Secular Library Classification
Realms of Knowledge
The first realm of knowledge is Reality, and it lists the collation system and the other realms as categories.
000: Process (collation)
In the practical application for libraries, the Reality section of the Secular Library Classification system will probably be used to organize the current serials and general references, which is very similar to how the first section (000-099) of the Dewey Decimal system is used in libraries.
is the format for organizing lists
The Secular Library Classification collation is a list of seven words that provide a semantic cue for determining the subdivision order of subjects - format - formula system for lists.
- 000. Process
- 001. Systemations
- 002. Applications
- 003. Individuations
- 004. Organizations
- 005. Doctrinations
- 006. Classifications
This list of semantic cues is the scientific theory that distinguishes the SLC system from the Dewey and Library of Congress systems. The theory suggests that every subject can be divided into the six subdivisions of information that describes the subject. The SLC collation is very similar to the notorious Five W's of information gathering, "who, what, when, where, why, and how." The SLC collation organizes such a system as follows:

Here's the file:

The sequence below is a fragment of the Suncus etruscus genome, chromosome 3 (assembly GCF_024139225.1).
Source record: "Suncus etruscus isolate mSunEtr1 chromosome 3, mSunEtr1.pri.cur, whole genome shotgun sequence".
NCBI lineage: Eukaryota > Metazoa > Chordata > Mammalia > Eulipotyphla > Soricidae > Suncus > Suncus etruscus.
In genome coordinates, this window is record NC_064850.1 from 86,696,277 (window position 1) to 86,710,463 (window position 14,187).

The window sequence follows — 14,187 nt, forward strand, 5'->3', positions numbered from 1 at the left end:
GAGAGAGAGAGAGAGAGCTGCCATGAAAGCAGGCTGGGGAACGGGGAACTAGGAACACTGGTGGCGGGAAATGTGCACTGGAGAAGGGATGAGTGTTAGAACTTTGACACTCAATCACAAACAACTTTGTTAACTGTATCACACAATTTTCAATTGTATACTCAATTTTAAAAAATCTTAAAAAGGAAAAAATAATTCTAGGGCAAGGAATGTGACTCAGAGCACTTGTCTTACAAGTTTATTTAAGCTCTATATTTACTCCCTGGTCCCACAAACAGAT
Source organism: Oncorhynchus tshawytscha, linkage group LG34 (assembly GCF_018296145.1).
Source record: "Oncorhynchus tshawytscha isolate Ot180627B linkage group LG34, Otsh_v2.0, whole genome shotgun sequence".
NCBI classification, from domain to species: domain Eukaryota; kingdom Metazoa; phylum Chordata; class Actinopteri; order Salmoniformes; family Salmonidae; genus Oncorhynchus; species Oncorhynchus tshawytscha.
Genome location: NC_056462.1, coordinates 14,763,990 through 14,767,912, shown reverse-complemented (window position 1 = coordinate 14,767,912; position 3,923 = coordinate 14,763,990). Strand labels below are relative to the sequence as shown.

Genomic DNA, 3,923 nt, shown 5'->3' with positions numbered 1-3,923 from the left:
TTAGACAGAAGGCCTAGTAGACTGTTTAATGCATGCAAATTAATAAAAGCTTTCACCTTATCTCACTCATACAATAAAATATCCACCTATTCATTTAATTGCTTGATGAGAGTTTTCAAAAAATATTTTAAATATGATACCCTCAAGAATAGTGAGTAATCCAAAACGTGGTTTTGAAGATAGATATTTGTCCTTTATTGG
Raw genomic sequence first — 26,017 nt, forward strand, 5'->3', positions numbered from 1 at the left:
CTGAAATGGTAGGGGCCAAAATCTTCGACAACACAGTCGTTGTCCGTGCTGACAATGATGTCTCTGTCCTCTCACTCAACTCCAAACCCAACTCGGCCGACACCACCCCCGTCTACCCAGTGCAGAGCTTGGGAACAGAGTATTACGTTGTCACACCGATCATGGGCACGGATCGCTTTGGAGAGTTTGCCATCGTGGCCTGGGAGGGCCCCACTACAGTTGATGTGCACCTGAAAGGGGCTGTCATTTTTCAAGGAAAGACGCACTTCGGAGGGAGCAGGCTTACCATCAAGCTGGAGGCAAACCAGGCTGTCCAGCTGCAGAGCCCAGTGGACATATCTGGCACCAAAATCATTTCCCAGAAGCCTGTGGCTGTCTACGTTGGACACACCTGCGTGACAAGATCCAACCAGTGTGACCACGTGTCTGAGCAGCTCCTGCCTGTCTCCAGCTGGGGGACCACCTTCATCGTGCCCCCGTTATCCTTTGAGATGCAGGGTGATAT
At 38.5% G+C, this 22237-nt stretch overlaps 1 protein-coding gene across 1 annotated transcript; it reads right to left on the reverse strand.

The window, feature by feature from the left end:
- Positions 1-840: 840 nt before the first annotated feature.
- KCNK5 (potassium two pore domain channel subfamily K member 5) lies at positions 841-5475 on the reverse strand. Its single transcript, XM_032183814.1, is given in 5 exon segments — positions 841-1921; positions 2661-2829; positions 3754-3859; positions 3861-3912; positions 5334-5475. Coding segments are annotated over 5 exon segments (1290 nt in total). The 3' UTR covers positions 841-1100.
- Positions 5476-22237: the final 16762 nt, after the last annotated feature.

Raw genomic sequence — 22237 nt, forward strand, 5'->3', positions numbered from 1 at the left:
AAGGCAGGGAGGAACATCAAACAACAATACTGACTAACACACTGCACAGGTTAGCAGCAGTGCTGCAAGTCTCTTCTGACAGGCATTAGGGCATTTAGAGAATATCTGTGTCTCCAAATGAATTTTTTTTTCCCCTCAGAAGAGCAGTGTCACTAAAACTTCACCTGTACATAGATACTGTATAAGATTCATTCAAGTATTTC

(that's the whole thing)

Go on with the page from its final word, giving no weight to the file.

0. (process) gathering (information concerning an event)
- (systemations) what (happened)
- (applications) where (did it happen)
- (individuations) who (was involved)
- (organizations) how (did it happen)
- (doctrinizations) why (did it happen)
- (classifications) when (did it happen)
The SLC collation has icons and a simple six primary colors (rainbow) code to help remember the cues and navigate the system more swiftly than having to read and interpret the numerical coding on the library shelves, which is easier to learn than the Dewey and Library of Congress call number codes. There have been a couple of thesis papers written by library professionals requesting a signage/icon system for the library shelving systems, but because the subsisting systems lack of a reliable collation, such signage are near impossible to implement. The SLC offers the solution to the problems that the library professional describe, but the libraries have to convert to the SLC for it to work correctly.